As we careen wildly around the final curve before November 3rd, I join the masses of Americans who are grappling with an existential casserole of feelings. Scared? Yes. Angry? Of course. Depleting the world’s chocolate supply one mini Twix at a time? Most certainly.
But there’s more to this casserole than just good ‘ol American tuna and noodles. There’s an ingredient in there that I’ve been struggling to identify. A feeling that is less straightforward than just fear and anger.
I’ve been engaged in a fanciful exercise this past week of trying to select gifts for myself as a reward for either outcome of the election — one that would serve as a numbing salve to stave the hemorrhaging of my heart if things don’t go as I hope, and the other as a pure, raw, celebratory marker of victory.
The problem is, I can’t come up with a single idea for either scenario. Nothing seems to be worthy or suiting to a victory, nor sufficient as a wound dressing. Clothes seem silly in these Zoom times, and the last thing this Covid body needs is more stowaway calories. Roller blades? An ice cream maker? Throwing knives? Why is this so hard? Why does nothing feel celebratory or curative?
That’s when I realized I was anticipating the wrong outcomes. This is not going to be an ‘everything’s better now’ situation, even if the ballots land butter-side up. While yes, I will be certifiably happy bonkers if what I hope happens indeed happens and will likely put a dent in the world’s prosecco supply. But I finally named the amorphous specter that is hovering over both outcomes — grief.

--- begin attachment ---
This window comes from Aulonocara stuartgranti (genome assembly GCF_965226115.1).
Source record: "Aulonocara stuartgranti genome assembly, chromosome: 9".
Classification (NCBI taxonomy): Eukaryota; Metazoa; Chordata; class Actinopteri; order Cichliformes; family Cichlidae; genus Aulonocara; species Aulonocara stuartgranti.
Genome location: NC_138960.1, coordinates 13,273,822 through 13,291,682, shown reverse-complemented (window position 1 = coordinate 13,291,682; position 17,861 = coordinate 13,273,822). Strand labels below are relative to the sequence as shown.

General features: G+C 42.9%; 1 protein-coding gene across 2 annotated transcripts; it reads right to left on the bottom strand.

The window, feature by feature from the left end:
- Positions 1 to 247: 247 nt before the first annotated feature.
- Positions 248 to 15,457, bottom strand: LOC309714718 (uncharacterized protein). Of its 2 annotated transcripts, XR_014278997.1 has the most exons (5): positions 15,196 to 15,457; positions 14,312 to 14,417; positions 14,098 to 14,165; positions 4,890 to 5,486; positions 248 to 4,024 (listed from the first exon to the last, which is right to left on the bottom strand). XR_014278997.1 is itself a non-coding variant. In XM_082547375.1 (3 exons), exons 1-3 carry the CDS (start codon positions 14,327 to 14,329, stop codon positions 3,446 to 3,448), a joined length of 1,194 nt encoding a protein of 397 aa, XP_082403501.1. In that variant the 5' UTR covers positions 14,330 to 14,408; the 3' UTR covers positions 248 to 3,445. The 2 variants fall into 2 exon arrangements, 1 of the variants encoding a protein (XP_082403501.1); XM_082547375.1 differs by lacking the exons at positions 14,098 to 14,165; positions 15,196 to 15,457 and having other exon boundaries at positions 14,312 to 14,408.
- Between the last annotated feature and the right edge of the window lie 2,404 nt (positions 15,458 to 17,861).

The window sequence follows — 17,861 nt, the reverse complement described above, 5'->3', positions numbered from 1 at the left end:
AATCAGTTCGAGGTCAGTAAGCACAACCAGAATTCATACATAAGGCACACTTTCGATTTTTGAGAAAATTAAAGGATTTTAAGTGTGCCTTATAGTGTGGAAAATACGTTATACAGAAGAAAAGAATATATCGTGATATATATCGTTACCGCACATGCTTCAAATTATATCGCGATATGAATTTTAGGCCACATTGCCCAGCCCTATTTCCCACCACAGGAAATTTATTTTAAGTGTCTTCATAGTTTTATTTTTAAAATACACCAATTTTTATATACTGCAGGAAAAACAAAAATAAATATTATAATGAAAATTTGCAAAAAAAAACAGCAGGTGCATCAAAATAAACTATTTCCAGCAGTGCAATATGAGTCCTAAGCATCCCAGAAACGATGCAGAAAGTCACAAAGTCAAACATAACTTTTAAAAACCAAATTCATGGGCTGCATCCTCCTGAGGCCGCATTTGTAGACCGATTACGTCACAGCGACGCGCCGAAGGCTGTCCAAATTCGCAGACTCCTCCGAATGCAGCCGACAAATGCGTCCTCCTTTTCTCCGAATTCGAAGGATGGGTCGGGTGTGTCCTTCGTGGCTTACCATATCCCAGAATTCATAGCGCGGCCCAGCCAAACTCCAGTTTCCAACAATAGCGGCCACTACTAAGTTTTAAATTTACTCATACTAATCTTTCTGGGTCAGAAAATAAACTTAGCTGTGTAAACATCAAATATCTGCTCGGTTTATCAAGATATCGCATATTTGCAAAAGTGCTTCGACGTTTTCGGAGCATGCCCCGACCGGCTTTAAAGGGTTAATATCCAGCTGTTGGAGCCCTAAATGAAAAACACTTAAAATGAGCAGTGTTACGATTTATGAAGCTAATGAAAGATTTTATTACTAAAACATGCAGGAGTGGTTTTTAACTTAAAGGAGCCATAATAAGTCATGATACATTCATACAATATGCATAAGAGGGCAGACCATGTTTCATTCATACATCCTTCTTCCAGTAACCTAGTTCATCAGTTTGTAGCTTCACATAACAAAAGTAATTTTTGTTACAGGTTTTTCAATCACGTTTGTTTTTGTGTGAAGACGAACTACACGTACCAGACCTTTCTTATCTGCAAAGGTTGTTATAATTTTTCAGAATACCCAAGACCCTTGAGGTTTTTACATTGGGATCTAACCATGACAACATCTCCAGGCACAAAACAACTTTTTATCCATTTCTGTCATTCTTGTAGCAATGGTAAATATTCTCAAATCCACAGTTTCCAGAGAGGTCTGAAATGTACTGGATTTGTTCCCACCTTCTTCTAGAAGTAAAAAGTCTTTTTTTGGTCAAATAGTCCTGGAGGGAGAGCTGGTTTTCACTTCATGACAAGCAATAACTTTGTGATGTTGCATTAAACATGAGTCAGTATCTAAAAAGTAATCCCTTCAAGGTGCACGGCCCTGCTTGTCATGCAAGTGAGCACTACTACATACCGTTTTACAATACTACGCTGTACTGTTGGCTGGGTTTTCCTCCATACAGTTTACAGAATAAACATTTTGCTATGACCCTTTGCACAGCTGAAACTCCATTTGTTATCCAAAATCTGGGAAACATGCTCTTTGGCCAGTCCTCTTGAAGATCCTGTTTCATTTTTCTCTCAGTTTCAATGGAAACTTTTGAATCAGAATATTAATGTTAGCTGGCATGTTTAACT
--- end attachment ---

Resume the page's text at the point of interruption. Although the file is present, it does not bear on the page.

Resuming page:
“Now hold on!”, you say. “Why in the ever lovin’ world would you feel grief if your candidate wins?” I’m glad you asked, because that’s a great question.
I have realized that my impression of the United States has suffered what might be irreparable damage, even if she seems momentarily redeemed and sane on November 3rd. The bell can’t be unrung. Toto tugged on the curtain and revealed the wizard, and the wizard was a flustered old man, embarrassed about what he had done. Not to say I ever bought into the idea that United States was the sparkling, emerald Oz of the world.
Except that maybe I did.
Despite all of her many sins and crimes, I grew up believing that the United States was the place where momentum was always forward. Progress was inevitable. People were trying to be better. I always believed that Americans all had this burning flame inside that was guiding us all in the direction of peace, liberty, equality, freedom, and kindness, and it was that audacity to brandish that flame that made us the object of scorn of other nations. We hadn’t given up yet on this Camelot notion of everyone helping each other up while simultaneously being completely free.
I believed that for the most part, we all wanted that. And those who didn’t were dying off or never getting laid so at least weren’t procreating.